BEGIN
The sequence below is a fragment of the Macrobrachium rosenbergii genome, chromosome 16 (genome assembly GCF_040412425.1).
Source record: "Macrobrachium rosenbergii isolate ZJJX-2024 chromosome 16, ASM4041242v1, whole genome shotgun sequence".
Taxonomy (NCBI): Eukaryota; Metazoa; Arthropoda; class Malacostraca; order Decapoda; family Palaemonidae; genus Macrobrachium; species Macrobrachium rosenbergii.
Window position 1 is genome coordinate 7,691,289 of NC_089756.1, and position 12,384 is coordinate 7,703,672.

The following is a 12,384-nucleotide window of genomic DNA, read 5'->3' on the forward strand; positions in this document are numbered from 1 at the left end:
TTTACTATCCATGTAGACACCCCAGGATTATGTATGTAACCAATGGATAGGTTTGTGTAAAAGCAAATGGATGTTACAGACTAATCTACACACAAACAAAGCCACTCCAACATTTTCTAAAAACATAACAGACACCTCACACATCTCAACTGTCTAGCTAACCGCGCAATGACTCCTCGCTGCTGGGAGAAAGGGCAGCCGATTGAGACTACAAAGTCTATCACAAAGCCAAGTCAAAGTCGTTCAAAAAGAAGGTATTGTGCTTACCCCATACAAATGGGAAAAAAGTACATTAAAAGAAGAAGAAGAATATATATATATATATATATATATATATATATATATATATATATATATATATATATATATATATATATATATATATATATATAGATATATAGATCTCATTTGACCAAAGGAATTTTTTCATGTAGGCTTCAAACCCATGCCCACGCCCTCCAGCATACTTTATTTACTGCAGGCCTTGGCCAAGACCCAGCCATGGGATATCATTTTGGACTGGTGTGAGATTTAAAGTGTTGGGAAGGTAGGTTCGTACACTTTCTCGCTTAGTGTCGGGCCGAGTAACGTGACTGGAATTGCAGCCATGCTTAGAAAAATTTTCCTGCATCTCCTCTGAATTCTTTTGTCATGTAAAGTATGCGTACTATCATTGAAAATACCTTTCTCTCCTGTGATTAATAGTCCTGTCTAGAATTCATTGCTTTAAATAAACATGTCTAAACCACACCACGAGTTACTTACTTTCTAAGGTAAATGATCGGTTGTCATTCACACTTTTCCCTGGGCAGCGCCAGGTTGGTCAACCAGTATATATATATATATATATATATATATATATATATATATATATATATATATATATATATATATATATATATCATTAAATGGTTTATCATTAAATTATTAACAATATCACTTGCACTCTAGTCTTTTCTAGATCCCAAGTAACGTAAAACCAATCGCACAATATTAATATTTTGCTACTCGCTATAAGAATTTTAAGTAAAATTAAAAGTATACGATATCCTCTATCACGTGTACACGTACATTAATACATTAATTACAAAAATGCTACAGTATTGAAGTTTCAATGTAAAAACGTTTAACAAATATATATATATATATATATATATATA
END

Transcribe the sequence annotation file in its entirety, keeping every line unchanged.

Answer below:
The sequence below is a fragment of the Macrobrachium rosenbergii genome, chromosome 16 (genome assembly GCF_040412425.1).
Source record: "Macrobrachium rosenbergii isolate ZJJX-2024 chromosome 16, ASM4041242v1, whole genome shotgun sequence".
Taxonomy (NCBI): Eukaryota; Metazoa; Arthropoda; class Malacostraca; order Decapoda; family Palaemonidae; genus Macrobrachium; species Macrobrachium rosenbergii.
Window position 1 is genome coordinate 7,691,289 of NC_089756.1, and position 12,384 is coordinate 7,703,672.

The following is a 12,384-nucleotide window of genomic DNA, read 5'->3' on the forward strand; positions in this document are numbered from 1 at the left end:
TTTACTATCCATGTAGACACCCCAGGATTATGTATGTAACCAATGGATAGGTTTGTGTAAAAGCAAATGGATGTTACAGACTAATCTACACACAAACAAAGCCACTCCAACATTTTCTAAAAACATAACAGACACCTCACACATCTCAACTGTCTAGCTAACCGCGCAATGACTCCTCGCTGCTGGGAGAAAGGGCAGCCGATTGAGACTACAAAGTCTATCACAAAGCCAAGTCAAAGTCGTTCAAAAAGAAGGTATTGTGCTTACCCCATACAAATGGGAAAAAAGTACATTAAAAGAAGAAGAAGAATATATATATATATATATATATATATATATATATATATATATATATATATATATATATATATATATATATATATATATATATAGATATATAGATCTCATTTGACCAAAGGAATTTTTTCATGTAGGCTTCAAACCCATGCCCACGCCCTCCAGCATACTTTATTTACTGCAGGCCTTGGCCAAGACCCAGCCATGGGATATCATTTTGGACTGGTGTGAGATTTAAAGTGTTGGGAAGGTAGGTTCGTACACTTTCTCGCTTAGTGTCGGGCCGAGTAACGTGACTGGAATTGCAGCCATGCTTAGAAAAATTTTCCTGCATCTCCTCTGAATTCTTTTGTCATGTAAAGTATGCGTACTATCATTGAAAATACCTTTCTCTCCTGTGATTAATAGTCCTGTCTAGAATTCATTGCTTTAAATAAACATGTCTAAACCACACCACGAGTTACTTACTTTCTAAGGTAAATGATCGGTTGTCATTCACACTTTTCCCTGGGCAGCGCCAGGTTGGTCAACCAGTATATATATATATATATATATATATATATATATATATATATATATATATATATATATATATATATATATATCATTAAATGGTTTATCATTAAATTATTAACAATATCACTTGCACTCTAGTCTTTTCTAGATCCCAAGTAACGTAAAACCAATCGCACAATATTAATATTTTGCTACTCGCTATAAGAATTTTAAGTAAAATTAAAAGTATACGATATCCTCTATCACGTGTACACGTACATTAATACATTAATTACAAAAATGCTACAGTATTGAAGTTTCAATGTAAAAACGTTTAACAAATATATATATATATATATATATATATA